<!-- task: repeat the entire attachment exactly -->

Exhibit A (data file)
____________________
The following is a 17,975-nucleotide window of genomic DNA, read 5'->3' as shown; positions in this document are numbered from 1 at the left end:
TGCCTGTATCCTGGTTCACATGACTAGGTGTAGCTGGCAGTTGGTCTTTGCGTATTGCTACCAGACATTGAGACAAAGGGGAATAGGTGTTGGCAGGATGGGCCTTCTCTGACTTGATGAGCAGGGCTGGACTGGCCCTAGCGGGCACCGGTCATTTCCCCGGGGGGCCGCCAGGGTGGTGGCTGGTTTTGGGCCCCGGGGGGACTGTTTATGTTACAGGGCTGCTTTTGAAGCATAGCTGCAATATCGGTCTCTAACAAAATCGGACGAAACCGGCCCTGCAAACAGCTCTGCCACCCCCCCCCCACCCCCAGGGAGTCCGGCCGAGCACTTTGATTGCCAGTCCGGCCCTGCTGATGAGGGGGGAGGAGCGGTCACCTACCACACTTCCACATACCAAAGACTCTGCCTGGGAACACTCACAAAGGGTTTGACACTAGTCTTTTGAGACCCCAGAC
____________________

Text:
The following is a 17,975-nucleotide window of genomic DNA, read 5'->3' as shown; positions in this document are numbered from 1 at the left end:
TGCCTGTATCCTGGTTCACATGACTAGGTGTAGCTGGCAGTTGGTCTTTGCGTATTGCTACCAGACATTGAGACAAAGGGGAATAGGTGTTGGCAGGATGGGCCTTCTCTGACTTGATGAGCAGGGCTGGACTGGCCCTAGCGGGCACCGGTCATTTCCCCGGGGGGCCGCCAGGGTGGTGGCTGGTTTTGGGCCCCGGGGGGACTGTTTATGTTACAGGGCTGCTTTTGAAGCATAGCTGCAATATCGGTCTCTAACAAAATCGGACGAAACCGGCCCTGCAAACAGCTCTGCCACCCCCCCCCCACCCCCAGGGAGTCCGGCCGAGCACTTTGATTGCCAGTCCGGCCCTGCTGATGAGGGGGGAGGAGCGGTCACCTACCACACTTCCACATACCAAAGACTCTGCCTGGGAACACTCACAAAGGGTTTGACACTAGTCTTTTGAGACCCCAGAC